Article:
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Last year an Irish coroner made headlines by ruling the death of a pensioner as having been caused by “spontaneous human combustion”. Though there have been reports of the phenomenon for some 500 years, spontaneous combustion has long inhabited the edges of science, with many writing if off as a spurious mystery. Others though have attempted to solve the mystery scientifically, such as research biologist and author Professor Brian J. Ford. In the wake (no pun intended) of the Irish case, last November Ford put forward his own idea as to how SHC occurs, based around a specific medical note in the case:

The cue comes from the coroner’s account of Michael Faherty, who reported that the dead man had been diabetic. Many of the victims of SGC have been obese, and obesity can trigger Type 2 diabetes. The disordered metabolism results in ketone bodies, like acetone; indeed the tell-tale odour on the breath is often indicative of the disorder… It is a highly inflammable gas: as little as 2.6% in air can explode and its flashpoint is -17.8 degrees C. It can also cause flashback, where a trail of methane can lead ignition back to the source. Acetone is miscible with lipids and could surely render body fat – itself combustible – into a highly flammable compound.

In my view, this offers the perfect explanation. A patient experiences ketosis; acetone and its allies form a reserve in teh fatty tissues of the body and collect in gaseous form under the clothing; the patient is thus potentially inflammable. A static spark from fabric or combing the hair could set off fierce combustion. The energy required to trigger an explosion of gaseous hydrocarbons is as little as 0.02mJ, which falls below the threshold of human perception, whereas static sparks from clothing can produce a painful jolt.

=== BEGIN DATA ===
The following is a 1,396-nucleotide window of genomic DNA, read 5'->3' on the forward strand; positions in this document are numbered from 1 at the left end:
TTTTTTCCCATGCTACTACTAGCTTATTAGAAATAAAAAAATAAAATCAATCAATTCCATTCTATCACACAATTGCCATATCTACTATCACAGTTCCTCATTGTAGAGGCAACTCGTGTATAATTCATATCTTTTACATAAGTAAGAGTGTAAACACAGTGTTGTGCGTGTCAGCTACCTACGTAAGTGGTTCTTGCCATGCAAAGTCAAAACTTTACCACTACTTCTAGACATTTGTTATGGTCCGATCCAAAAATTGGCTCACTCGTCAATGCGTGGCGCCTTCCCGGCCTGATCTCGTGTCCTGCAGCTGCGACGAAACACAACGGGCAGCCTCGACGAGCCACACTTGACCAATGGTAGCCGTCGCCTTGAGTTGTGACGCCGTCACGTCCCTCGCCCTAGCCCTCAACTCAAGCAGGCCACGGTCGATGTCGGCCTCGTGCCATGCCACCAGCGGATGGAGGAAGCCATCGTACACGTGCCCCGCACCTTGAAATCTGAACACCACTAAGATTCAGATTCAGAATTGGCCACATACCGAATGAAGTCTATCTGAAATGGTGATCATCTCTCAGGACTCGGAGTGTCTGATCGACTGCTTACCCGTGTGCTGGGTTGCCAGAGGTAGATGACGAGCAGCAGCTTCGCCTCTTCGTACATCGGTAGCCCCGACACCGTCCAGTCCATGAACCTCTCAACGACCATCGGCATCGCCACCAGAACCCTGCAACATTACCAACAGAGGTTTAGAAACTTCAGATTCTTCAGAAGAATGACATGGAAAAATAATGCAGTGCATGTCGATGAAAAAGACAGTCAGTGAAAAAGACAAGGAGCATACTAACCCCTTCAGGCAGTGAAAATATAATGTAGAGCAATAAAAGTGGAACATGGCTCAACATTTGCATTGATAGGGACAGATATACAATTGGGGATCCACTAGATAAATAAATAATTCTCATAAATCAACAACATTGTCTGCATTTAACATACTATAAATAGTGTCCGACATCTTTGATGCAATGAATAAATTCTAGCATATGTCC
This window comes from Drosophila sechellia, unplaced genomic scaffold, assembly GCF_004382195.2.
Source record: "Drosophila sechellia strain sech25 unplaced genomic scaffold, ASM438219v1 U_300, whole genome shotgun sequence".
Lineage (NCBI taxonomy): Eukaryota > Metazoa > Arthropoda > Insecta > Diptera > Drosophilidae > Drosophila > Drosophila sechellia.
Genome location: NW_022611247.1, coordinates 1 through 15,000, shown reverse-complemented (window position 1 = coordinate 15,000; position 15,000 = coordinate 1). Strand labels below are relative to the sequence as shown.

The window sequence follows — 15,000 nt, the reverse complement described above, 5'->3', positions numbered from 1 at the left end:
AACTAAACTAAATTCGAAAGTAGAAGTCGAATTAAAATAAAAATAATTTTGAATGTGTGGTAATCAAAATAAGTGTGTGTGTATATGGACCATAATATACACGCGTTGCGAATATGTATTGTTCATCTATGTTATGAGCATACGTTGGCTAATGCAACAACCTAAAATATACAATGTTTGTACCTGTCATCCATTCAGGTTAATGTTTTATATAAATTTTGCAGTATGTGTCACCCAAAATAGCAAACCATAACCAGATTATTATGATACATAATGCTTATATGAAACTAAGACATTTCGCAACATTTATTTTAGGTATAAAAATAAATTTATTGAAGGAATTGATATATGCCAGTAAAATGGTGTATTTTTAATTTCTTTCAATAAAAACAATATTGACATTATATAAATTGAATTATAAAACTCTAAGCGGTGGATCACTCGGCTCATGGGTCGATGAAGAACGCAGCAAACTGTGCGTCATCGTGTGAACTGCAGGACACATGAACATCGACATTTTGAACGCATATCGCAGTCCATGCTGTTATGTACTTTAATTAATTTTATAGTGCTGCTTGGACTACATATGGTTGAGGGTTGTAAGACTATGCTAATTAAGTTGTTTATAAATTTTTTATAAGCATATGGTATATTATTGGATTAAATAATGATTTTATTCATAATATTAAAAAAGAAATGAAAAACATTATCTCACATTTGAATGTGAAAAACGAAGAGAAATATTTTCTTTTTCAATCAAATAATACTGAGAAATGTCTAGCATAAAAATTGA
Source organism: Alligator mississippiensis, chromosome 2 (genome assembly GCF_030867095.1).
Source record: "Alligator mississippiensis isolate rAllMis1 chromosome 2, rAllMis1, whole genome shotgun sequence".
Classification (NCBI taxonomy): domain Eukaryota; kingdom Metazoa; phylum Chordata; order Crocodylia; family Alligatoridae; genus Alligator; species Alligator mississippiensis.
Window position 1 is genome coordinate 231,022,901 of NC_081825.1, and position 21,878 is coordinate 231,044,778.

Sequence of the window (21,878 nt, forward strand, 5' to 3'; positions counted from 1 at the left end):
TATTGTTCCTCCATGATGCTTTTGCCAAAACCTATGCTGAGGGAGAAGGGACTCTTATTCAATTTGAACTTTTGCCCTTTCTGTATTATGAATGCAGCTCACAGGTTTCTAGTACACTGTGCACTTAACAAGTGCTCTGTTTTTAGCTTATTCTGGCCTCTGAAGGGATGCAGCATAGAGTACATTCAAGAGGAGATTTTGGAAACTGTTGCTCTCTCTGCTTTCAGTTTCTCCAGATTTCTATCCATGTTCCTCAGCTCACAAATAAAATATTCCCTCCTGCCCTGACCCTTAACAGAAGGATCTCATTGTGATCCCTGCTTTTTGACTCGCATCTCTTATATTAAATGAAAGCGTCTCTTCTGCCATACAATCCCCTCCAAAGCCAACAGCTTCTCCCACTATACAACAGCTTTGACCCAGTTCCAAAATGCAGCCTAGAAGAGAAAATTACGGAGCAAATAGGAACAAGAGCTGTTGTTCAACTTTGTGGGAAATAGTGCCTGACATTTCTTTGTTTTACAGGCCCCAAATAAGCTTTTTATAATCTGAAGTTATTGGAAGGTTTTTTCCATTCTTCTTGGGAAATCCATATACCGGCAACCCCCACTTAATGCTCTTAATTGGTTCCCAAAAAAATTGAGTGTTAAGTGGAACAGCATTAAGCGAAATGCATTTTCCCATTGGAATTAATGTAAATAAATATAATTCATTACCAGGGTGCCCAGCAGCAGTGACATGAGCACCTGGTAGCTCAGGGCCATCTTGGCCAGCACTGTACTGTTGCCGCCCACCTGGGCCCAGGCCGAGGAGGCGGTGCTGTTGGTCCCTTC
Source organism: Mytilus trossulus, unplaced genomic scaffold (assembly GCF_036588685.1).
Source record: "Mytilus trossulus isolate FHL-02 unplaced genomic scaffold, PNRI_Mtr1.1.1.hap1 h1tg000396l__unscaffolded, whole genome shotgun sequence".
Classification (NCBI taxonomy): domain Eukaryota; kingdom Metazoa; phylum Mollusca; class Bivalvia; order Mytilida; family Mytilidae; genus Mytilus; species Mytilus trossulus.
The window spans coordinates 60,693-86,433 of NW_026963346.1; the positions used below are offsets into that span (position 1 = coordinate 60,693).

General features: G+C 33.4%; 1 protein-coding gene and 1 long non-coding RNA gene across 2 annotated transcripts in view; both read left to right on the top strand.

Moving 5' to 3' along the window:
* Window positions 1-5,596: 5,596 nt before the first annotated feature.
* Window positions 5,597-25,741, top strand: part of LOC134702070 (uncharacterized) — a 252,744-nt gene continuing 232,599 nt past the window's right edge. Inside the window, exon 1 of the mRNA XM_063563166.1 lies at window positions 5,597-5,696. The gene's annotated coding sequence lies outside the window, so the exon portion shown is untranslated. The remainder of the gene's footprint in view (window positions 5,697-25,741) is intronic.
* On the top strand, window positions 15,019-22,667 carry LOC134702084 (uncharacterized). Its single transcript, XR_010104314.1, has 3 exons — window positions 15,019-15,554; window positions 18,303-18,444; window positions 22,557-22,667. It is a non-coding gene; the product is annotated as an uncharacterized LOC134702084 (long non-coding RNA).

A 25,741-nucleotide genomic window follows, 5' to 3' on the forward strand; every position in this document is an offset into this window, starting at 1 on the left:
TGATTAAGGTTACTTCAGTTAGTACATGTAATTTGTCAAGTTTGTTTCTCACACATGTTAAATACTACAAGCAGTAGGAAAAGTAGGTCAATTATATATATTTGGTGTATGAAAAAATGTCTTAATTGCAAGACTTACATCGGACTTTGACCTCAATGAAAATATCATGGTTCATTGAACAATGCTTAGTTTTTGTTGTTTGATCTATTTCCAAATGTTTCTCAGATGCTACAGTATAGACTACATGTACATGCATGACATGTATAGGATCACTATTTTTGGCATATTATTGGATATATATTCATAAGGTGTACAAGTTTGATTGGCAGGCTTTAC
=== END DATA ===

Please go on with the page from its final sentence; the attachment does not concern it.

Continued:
The reported cases support my proposal perfectly. Many of the victims have high levels of body fat, which provide the fuel depot and the likelihood of ketosis. The relatively fat-free extremities often survive the conflagration relatively intact, likewise the heart and intestines. The areas that are consumed are centred around the abdomen, which is where primary fat deposits accumulate.

This is a proposal that should now be investigated.

Since that time, Ford himself has done exactly that, as illustrated in the video lecture excerpts above. He took abdominal tissue from pigs and marinated it in acetone, then made scale models of humans from it and dressed them in clothes. Upon lighting, the models burned to ash within 30 minutes, leaving only protruding limbs – a similar facet to actual reports of SHC, as noted by Ford himself.